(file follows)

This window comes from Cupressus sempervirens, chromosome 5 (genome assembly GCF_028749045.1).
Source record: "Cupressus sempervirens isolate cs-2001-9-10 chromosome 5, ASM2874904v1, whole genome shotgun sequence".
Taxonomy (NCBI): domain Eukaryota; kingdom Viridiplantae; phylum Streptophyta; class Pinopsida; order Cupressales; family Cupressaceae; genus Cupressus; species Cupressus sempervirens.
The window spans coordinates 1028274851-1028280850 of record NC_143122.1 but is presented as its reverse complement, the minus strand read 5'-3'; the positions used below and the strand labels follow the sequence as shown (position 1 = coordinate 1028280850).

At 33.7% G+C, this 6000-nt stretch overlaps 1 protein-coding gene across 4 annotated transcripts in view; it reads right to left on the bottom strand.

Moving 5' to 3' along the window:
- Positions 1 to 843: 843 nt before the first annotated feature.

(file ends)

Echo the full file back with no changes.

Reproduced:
This window comes from Cupressus sempervirens, chromosome 5 (genome assembly GCF_028749045.1).
Source record: "Cupressus sempervirens isolate cs-2001-9-10 chromosome 5, ASM2874904v1, whole genome shotgun sequence".
Taxonomy (NCBI): domain Eukaryota; kingdom Viridiplantae; phylum Streptophyta; class Pinopsida; order Cupressales; family Cupressaceae; genus Cupressus; species Cupressus sempervirens.
The window spans coordinates 1028274851-1028280850 of record NC_143122.1 but is presented as its reverse complement, the minus strand read 5'-3'; the positions used below and the strand labels follow the sequence as shown (position 1 = coordinate 1028280850).

At 33.7% G+C, this 6000-nt stretch overlaps 1 protein-coding gene across 4 annotated transcripts in view; it reads right to left on the bottom strand.

Moving 5' to 3' along the window:
- Positions 1 to 843: 843 nt before the first annotated feature.